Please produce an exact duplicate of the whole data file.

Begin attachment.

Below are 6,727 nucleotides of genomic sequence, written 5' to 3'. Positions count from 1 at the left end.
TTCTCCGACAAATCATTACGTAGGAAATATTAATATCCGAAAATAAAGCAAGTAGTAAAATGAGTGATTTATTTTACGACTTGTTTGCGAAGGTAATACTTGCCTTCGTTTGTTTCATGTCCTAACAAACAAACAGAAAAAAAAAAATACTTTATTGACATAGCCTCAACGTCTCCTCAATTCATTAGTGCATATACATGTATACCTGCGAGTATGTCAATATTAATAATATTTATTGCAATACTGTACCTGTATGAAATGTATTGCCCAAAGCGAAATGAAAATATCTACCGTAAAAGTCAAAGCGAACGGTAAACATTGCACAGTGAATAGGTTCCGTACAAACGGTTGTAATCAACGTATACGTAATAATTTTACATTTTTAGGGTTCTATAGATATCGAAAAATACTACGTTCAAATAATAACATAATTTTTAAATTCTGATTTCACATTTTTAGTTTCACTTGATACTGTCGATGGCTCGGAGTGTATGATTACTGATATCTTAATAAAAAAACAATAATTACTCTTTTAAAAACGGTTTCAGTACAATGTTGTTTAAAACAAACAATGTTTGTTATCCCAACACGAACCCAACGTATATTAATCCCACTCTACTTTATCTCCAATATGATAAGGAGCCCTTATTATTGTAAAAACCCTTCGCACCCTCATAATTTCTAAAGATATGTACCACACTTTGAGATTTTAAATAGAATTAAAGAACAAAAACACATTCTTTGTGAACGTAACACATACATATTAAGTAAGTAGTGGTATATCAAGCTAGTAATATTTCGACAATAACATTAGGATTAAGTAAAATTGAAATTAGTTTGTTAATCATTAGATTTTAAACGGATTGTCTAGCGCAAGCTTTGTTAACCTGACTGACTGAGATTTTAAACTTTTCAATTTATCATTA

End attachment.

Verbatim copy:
Below are 6,727 nucleotides of genomic sequence, written 5' to 3'. Positions count from 1 at the left end.
TTCTCCGACAAATCATTACGTAGGAAATATTAATATCCGAAAATAAAGCAAGTAGTAAAATGAGTGATTTATTTTACGACTTGTTTGCGAAGGTAATACTTGCCTTCGTTTGTTTCATGTCCTAACAAACAAACAGAAAAAAAAAAATACTTTATTGACATAGCCTCAACGTCTCCTCAATTCATTAGTGCATATACATGTATACCTGCGAGTATGTCAATATTAATAATATTTATTGCAATACTGTACCTGTATGAAATGTATTGCCCAAAGCGAAATGAAAATATCTACCGTAAAAGTCAAAGCGAACGGTAAACATTGCACAGTGAATAGGTTCCGTACAAACGGTTGTAATCAACGTATACGTAATAATTTTACATTTTTAGGGTTCTATAGATATCGAAAAATACTACGTTCAAATAATAACATAATTTTTAAATTCTGATTTCACATTTTTAGTTTCACTTGATACTGTCGATGGCTCGGAGTGTATGATTACTGATATCTTAATAAAAAAACAATAATTACTCTTTTAAAAACGGTTTCAGTACAATGTTGTTTAAAACAAACAATGTTTGTTATCCCAACACGAACCCAACGTATATTAATCCCACTCTACTTTATCTCCAATATGATAAGGAGCCCTTATTATTGTAAAAACCCTTCGCACCCTCATAATTTCTAAAGATATGTACCACACTTTGAGATTTTAAATAGAATTAAAGAACAAAAACACATTCTTTGTGAACGTAACACATACATATTAAGTAAGTAGTGGTATATCAAGCTAGTAATATTTCGACAATAACATTAGGATTAAGTAAAATTGAAATTAGTTTGTTAATCATTAGATTTTAAACGGATTGTCTAGCGCAAGCTTTGTTAACCTGACTGACTGAGATTTTAAACTTTTCAATTTATCATTA